Reminder: Free Your Phone! – American Carrier Unlock
We’ve been hearing about unlocking standard laws regarding American carriers and their branded smartphones for years, and it was in late 2013 when the CTIA officially pushed the development through. Something to note from that page is where it says “(…) the Code has a section on Mobile Wireless Device Unlocking, which includes voluntary standards to assist consumers by enhancing transparency and disclosure of wireless providers’ device unlocking policies” – that bit implies you shouldn’t necessarily expected these standards to make it to every carrier. But with these standards set in place, many of them have clearly defined conditions under which they must unlock your phones, tablets and other electronics that are tied to their network. If your device is paid off, you are eligible for unlocking, and the procedure’s details aren’t all that complicated.
First of all, in case you aren’t aware, CTIA defines the process as:
“Unlocking” a device refers only to disabling software that would prevent a consumer from attempting to activate a device designed for one carrier’s network on another carrier’s network, even if that network is technologically compatible.
Verizon, AT&T, T-Mobile, Sprint and U.S. Cellular begin using these standards as of today, and post-paid devices are now unlockable as soon as they are paid off, or your contract ends. Prepaid phones and tablets, however, qualify no later than one year after activation. If you are in the military, you can have your phone unlocked immediately if you present deployment orders, which is a considerate thought for those that will need to be abroad to serve their country and shouldn’t have to buy a new phone for this task. If you are a current customer of your carrier, unlocking your device is free of charge, but if you are not a customer at the time there will be a reasonable fee for you to pay for the process.
Your devices can undergo two types of unlocking depending on your handset and when it was built: Master Subsidy Lock devices are those manufactured prior to February 2015, and they require a code from your carrier to change the lock status and get rid of the restrictions tying you to your carrier. Then there’s those that are capable of Domestic SIM Unlock which can also be done over-the-air through a carrier command that can be sent as soon as you are eligible, something Sprint will apparently do..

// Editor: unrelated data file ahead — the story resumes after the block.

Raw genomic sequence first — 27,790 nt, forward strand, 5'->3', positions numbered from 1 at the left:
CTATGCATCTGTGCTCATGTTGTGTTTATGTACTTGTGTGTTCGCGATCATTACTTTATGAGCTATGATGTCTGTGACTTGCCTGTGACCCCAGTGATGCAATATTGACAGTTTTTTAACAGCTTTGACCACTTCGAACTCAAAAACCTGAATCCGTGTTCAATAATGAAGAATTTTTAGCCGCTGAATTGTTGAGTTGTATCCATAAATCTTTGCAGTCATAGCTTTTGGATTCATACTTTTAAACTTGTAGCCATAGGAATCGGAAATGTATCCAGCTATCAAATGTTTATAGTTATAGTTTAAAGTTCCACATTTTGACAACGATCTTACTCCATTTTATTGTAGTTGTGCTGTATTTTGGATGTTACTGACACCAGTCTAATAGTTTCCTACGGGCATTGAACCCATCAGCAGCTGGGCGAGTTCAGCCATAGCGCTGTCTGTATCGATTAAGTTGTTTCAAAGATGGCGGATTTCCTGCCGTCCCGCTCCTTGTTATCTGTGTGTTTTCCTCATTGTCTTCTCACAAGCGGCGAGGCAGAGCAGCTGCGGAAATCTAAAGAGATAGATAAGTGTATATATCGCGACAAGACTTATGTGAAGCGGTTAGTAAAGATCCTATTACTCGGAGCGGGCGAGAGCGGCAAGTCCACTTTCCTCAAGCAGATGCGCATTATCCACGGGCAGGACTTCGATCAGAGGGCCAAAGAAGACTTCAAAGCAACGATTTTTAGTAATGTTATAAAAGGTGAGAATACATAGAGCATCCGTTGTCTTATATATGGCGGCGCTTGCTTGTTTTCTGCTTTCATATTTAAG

CTIA encourages carriers to enhance transparency and disclosure on unlocking procedures, so you will most likely receive notifications alerting you of your unlock status or if you are eligible for it. These policies should also be concisely stated on the carrier websites shortly, as the standards demand. As for the procedure time, CTIA standards speak of two business days after request and provide an explanation as to why your device can’t be unlocked in case they do not meet the deadline for whatever reason.
There are still details to be known, but keep in mind that there are restrictions to illegally acquired or flagged devices, and both postpaid and prepaid devices must be fully paid off before you can do the procedure. Your payment status should also be in good standing with your carrier if you want a seamless procedure. As a final reminder, not all hardware supports all frequencies and you should look whether your current device is capable of accessing your next carrier’s network properly.
Keep these things in mind for when the time comes. This news is good to everyone, given that purchasing carrier phones can sometimes be a great deal, but the fact that you are locked to your network limits your freedom and your choice. Luckily after years of fighting, consumers are getting the right they’ve always deserved and always could have had, but were promptly denied thoroughly. It’s time to get rid of your carrier’s shackles and enjoy your phone to the fullest!